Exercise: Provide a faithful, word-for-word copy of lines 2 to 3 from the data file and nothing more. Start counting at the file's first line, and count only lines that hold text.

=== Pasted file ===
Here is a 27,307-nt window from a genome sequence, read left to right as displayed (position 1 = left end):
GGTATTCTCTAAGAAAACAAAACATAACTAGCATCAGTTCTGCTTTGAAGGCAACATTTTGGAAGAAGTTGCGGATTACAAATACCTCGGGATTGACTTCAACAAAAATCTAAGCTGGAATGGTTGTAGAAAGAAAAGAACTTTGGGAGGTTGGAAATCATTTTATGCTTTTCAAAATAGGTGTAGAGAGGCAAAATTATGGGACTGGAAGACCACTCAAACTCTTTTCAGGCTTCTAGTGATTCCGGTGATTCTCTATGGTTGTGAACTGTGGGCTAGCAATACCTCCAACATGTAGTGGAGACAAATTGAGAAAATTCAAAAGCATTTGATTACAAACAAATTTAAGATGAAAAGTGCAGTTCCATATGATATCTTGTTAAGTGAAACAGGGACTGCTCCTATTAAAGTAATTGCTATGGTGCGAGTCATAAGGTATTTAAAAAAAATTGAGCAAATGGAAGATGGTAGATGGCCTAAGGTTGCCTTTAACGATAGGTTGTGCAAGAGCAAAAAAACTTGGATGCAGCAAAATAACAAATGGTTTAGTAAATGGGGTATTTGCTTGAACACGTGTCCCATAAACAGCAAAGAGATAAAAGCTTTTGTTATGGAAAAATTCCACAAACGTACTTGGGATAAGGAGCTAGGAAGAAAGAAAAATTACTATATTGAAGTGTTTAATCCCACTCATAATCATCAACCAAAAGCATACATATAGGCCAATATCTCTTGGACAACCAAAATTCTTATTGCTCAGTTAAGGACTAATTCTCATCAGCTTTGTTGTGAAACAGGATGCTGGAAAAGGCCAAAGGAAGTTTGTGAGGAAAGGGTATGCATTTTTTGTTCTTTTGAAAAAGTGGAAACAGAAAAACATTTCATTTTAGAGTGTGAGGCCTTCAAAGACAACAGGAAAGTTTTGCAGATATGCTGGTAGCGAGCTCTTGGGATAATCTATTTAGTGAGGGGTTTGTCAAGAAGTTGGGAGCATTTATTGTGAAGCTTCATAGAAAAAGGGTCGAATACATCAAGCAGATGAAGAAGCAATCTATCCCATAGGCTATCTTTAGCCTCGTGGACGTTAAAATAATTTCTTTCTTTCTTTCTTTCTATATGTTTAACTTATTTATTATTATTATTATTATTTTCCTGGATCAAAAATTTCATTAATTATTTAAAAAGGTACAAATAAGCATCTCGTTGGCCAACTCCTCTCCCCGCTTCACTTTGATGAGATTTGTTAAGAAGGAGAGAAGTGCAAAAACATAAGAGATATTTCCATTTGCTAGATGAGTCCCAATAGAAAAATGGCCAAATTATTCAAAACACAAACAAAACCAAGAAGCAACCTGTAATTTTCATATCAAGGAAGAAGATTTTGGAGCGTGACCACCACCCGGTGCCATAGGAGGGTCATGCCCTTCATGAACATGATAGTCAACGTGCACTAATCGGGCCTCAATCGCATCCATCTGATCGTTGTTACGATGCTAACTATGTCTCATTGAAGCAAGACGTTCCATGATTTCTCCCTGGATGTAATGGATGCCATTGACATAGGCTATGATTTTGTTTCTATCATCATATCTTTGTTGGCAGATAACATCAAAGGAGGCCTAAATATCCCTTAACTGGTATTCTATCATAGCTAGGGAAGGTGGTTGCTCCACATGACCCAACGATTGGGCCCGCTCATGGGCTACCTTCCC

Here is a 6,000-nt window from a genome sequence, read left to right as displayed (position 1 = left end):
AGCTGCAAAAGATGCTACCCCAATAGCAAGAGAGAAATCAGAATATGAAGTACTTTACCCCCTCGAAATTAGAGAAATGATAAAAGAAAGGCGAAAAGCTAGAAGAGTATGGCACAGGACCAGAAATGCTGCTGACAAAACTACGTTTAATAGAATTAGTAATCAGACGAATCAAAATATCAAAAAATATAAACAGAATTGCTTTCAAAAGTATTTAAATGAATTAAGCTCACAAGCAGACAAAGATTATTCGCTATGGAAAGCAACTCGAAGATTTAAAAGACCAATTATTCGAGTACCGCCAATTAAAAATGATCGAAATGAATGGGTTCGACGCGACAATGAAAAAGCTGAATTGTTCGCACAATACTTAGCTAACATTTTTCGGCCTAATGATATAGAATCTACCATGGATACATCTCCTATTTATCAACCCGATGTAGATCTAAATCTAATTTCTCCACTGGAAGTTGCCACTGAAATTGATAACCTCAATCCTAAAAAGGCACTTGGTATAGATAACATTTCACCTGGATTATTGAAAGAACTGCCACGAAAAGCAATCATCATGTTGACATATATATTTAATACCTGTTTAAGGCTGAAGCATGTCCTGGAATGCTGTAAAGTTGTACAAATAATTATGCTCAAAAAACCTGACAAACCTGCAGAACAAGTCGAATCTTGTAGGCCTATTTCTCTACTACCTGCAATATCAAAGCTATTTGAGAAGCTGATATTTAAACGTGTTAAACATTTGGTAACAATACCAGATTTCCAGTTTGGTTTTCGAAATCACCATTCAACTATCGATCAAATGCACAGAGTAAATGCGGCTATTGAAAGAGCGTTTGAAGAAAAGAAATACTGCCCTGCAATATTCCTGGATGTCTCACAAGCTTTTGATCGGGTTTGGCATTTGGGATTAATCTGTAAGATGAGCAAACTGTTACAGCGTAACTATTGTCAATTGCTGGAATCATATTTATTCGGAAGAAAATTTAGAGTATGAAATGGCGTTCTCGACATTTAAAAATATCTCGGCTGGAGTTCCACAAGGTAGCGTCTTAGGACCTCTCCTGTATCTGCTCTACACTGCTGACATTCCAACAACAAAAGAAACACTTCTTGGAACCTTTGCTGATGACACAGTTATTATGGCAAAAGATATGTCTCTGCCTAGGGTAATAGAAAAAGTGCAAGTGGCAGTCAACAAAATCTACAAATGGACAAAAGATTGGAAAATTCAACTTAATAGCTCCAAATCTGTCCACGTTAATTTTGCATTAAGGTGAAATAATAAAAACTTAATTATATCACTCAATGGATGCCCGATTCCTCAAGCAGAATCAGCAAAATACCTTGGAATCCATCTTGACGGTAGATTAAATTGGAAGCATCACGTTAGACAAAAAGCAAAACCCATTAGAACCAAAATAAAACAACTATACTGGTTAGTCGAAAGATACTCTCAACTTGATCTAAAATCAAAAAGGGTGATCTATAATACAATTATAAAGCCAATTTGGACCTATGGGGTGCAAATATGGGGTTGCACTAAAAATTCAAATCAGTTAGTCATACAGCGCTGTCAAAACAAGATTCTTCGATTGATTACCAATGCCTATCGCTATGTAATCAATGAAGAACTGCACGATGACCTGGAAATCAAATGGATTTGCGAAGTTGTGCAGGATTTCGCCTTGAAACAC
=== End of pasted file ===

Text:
GGTATTCTCTAAGAAAACAAAACATAACTAGCATCAGTTCTGCTTTGAAGGCAACATTTTGGAAGAAGTTGCGGATTACAAATACCTCGGGATTGACTTCAACAAAAATCTAAGCTGGAATGGTTGTAGAAAGAAAAGAACTTTGGGAGGTTGGAAATCATTTTATGCTTTTCAAAATAGGTGTAGAGAGGCAAAATTATGGGACTGGAAGACCACTCAAACTCTTTTCAGGCTTCTAGTGATTCCGGTGATTCTCTATGGTTGTGAACTGTGGGCTAGCAATACCTCCAACATGTAGTGGAGACAAATTGAGAAAATTCAAAAGCATTTGATTACAAACAAATTTAAGATGAAAAGTGCAGTTCCATATGATATCTTGTTAAGTGAAACAGGGACTGCTCCTATTAAAGTAATTGCTATGGTGCGAGTCATAAGGTATTTAAAAAAAATTGAGCAAATGGAAGATGGTAGATGGCCTAAGGTTGCCTTTAACGATAGGTTGTGCAAGAGCAAAAAAACTTGGATGCAGCAAAATAACAAATGGTTTAGTAAATGGGGTATTTGCTTGAACACGTGTCCCATAAACAGCAAAGAGATAAAAGCTTTTGTTATGGAAAAATTCCACAAACGTACTTGGGATAAGGAGCTAGGAAGAAAGAAAAATTACTATATTGAAGTGTTTAATCCCACTCATAATCATCAACCAAAAGCATACATATAGGCCAATATCTCTTGGACAACCAAAATTCTTATTGCTCAGTTAAGGACTAATTCTCATCAGCTTTGTTGTGAAACAGGATGCTGGAAAAGGCCAAAGGAAGTTTGTGAGGAAAGGGTATGCATTTTTTGTTCTTTTGAAAAAGTGGAAACAGAAAAACATTTCATTTTAGAGTGTGAGGCCTTCAAAGACAACAGGAAAGTTTTGCAGATATGCTGGTAGCGAGCTCTTGGGATAATCTATTTAGTGAGGGGTTTGTCAAGAAGTTGGGAGCATTTATTGTGAAGCTTCATAGAAAAAGGGTCGAATACATCAAGCAGATGAAGAAGCAATCTATCCCATAGGCTATCTTTAGCCTCGTGGACGTTAAAATAATTTCTTTCTTTCTTTCTTTCTATATGTTTAACTTATTTATTATTATTATTATTATTTTCCTGGATCAAAAATTTCATTAATTATTTAAAAAGGTACAAATAAGCATCTCGTTGGCCAACTCCTCTCCCCGCTTCACTTTGATGAGATTTGTTAAGAAGGAGAGAAGTGCAAAAACATAAGAGATATTTCCATTTGCTAGATGAGTCCCAATAGAAAAATGGCCAAATTATTCAAAACACAAACAAAACCAAGAAGCAACCTGTAATTTTCATATCAAGGAAGAAGATTTTGGAGCGTGACCACCACCCGGTGCCATAGGAGGGTCATGCCCTTCATGAACATGATAGTCAACGTGCACTAATCGGGCCTCAATCGCATCCATCTGATCGTTGTTACGATGCTAACTATGTCTCATTGAAGCAAGACGTTCCATGATTTCTCCCTGGATGTAATGGATGCCATTGACATAGGCTATGATTTTGTTTCTATCATCATATCTTTGTTGGCAGATAACATCAAAGGAGGCCTAAATATCCCTTAACTGGTATTCTATCATAGCTAGGGAAGGTGGTTGCTCCACATGACCCAACGATTGGGCCCGCTCATGGGCTACCTTCCC

Here is a 6,000-nt window from a genome sequence, read left to right as displayed (position 1 = left end):